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Gen Hosp Psychiatry. 2006 Mar-Apr;28(2):137-44.

Health care utilization and receipt of cholesterol testing by veterans with and those without mental illness.

Author information

  • 1Massachusetts Veterans Epidemiology Research and Information Center (MAVERIC), Veterans Affairs Boston Healthcare System, Boston, MA, USA. rebekah.kaplowitz@med.va.gov

Abstract

OBJECTIVE:

We examined the relationship between mental illness, health care utilization and rates of cholesterol testing.

METHODS:

We conducted a retrospective cohort study using Veterans Affairs (VA) administrative data on 64,490 United States veterans who used VA New England Health Care System outpatient services between January 1998 and June 2001. A total of 10,100 veterans (15.7%) had a mental illness treated with medication. We examined the interaction between mental illness and outpatient service utilization with respect to the likelihood of receiving a cholesterol test, adjusting for major demographic and clinical covariates.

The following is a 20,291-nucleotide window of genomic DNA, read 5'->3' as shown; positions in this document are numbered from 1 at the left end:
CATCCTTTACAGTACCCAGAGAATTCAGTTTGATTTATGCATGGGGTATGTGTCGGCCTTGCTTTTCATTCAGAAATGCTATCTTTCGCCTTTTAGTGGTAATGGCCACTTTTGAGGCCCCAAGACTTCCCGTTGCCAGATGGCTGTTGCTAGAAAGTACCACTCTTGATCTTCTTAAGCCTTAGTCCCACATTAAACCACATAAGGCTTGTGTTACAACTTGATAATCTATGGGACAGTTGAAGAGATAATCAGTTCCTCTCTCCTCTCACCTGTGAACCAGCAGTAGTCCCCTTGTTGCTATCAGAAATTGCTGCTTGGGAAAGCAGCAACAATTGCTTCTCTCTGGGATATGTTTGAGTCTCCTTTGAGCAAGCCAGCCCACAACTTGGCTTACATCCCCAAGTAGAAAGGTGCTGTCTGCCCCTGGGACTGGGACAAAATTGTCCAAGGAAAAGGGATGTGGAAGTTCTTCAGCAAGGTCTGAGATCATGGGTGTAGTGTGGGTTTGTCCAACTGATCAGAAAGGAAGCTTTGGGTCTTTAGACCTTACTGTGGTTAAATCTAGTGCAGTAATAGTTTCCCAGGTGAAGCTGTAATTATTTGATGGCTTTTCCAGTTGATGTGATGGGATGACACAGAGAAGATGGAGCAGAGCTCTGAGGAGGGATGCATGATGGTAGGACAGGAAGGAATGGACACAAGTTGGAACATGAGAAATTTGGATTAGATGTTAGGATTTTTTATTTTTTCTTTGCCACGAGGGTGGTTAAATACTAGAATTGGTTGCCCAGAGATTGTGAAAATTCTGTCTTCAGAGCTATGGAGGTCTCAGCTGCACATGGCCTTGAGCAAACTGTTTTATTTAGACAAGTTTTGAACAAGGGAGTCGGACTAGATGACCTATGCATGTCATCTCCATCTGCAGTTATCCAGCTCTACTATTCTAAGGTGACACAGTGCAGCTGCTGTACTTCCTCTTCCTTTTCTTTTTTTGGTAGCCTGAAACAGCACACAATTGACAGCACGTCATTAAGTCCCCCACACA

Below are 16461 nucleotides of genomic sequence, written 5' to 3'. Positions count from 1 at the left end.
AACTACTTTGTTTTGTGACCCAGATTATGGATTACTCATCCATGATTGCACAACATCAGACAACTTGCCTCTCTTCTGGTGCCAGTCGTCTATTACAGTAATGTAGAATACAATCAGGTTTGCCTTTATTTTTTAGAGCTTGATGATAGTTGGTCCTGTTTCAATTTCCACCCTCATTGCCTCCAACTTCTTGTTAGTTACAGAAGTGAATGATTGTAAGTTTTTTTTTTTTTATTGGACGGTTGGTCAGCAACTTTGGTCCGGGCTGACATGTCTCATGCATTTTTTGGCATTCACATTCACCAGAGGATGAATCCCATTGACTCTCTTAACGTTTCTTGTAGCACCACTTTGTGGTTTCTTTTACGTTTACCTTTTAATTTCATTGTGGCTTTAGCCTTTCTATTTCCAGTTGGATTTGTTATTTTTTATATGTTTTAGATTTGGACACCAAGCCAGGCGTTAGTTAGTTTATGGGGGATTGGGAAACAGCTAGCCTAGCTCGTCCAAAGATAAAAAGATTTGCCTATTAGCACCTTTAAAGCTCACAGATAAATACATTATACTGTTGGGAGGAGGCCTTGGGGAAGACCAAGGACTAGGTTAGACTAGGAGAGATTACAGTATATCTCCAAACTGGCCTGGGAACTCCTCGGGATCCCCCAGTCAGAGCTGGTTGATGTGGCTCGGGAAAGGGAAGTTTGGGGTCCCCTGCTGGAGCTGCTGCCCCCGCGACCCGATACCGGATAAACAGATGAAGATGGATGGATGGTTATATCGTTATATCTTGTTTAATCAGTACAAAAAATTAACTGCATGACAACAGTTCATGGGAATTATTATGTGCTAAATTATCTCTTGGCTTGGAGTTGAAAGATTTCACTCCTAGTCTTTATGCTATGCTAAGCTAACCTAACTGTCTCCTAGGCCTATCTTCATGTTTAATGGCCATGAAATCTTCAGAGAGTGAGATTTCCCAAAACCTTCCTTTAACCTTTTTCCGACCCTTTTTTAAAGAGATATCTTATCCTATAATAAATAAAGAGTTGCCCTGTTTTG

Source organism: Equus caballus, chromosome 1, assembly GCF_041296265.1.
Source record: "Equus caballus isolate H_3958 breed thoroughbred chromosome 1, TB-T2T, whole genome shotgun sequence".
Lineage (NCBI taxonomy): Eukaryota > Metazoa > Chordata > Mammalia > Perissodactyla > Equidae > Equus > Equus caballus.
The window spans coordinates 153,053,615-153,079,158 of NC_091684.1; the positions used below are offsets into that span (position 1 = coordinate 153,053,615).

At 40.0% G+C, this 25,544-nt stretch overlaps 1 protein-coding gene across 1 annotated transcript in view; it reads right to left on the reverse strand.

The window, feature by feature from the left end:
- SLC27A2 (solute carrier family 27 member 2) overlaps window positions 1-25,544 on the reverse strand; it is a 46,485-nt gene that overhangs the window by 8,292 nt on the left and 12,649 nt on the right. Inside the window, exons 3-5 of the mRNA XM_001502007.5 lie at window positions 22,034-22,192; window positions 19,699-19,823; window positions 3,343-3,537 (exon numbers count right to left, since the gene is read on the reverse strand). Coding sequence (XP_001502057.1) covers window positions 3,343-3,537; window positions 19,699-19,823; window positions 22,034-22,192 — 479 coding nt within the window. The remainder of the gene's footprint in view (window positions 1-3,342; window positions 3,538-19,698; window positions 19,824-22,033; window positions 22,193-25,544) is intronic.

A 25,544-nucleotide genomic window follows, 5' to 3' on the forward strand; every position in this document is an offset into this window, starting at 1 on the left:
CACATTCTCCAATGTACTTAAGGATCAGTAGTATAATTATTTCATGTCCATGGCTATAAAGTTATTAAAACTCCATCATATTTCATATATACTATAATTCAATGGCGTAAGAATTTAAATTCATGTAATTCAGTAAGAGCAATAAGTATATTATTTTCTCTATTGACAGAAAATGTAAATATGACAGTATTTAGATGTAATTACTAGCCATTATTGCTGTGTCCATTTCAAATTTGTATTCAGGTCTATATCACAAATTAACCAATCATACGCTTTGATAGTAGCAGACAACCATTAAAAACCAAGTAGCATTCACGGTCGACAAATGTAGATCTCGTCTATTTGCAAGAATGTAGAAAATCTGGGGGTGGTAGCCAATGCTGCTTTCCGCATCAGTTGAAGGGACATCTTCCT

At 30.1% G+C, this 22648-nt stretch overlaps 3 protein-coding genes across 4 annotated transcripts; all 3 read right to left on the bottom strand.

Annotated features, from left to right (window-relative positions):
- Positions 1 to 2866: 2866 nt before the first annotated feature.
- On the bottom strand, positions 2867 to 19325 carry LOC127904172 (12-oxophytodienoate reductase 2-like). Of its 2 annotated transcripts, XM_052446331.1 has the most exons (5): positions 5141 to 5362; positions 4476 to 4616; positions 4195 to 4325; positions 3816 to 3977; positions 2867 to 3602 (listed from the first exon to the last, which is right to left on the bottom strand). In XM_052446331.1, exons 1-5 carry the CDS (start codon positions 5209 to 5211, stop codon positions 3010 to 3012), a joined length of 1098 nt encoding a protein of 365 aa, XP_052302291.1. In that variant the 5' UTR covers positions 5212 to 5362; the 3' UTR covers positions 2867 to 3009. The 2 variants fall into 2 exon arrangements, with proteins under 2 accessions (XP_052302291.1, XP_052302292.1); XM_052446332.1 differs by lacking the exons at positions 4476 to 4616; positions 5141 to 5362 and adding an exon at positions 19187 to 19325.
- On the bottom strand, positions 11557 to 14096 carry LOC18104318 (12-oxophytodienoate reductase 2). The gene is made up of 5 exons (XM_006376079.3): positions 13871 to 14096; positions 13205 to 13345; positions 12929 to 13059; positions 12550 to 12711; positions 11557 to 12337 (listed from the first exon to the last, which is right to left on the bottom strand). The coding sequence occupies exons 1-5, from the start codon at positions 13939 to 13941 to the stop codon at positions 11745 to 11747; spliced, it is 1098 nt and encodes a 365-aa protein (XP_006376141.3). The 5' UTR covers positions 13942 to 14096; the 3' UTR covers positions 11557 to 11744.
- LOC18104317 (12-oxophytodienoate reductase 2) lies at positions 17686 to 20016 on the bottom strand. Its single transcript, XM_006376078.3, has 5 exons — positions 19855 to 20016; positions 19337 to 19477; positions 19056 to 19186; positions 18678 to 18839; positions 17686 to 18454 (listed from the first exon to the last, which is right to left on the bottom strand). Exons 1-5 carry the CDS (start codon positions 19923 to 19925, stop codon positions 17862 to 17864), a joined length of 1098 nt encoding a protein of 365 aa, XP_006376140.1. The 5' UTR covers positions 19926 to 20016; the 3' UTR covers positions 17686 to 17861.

RESULTS:

Among veterans using VA outpatient services infrequently, those with mental illness were less likely than non-mentally ill control subjects to receive a cholesterol test during the study period (first quartile adjusted OR=0.45, 95% CI=0.37-0.54; second quartile adjusted OR=0.50, 95% CI=0.45-0.57). Mentally ill subjects with more frequent utilization of VA services were as likely as (third quartile adjusted OR=1.01, 95% CI=0.91-1.13) or more likely than (fourth quartile adjusted OR=2.73, 95% CI=2.46-3.03) non-mentally ill subjects to receive cholesterol testing.

CONCLUSIONS:

Mental illness was associated with a lower likelihood of cholesterol testing in subjects who used fewer VA outpatient services. The observed disparity attenuated at higher levels of service utilization.

PMID:
16516064
[PubMed - indexed for MEDLINE]
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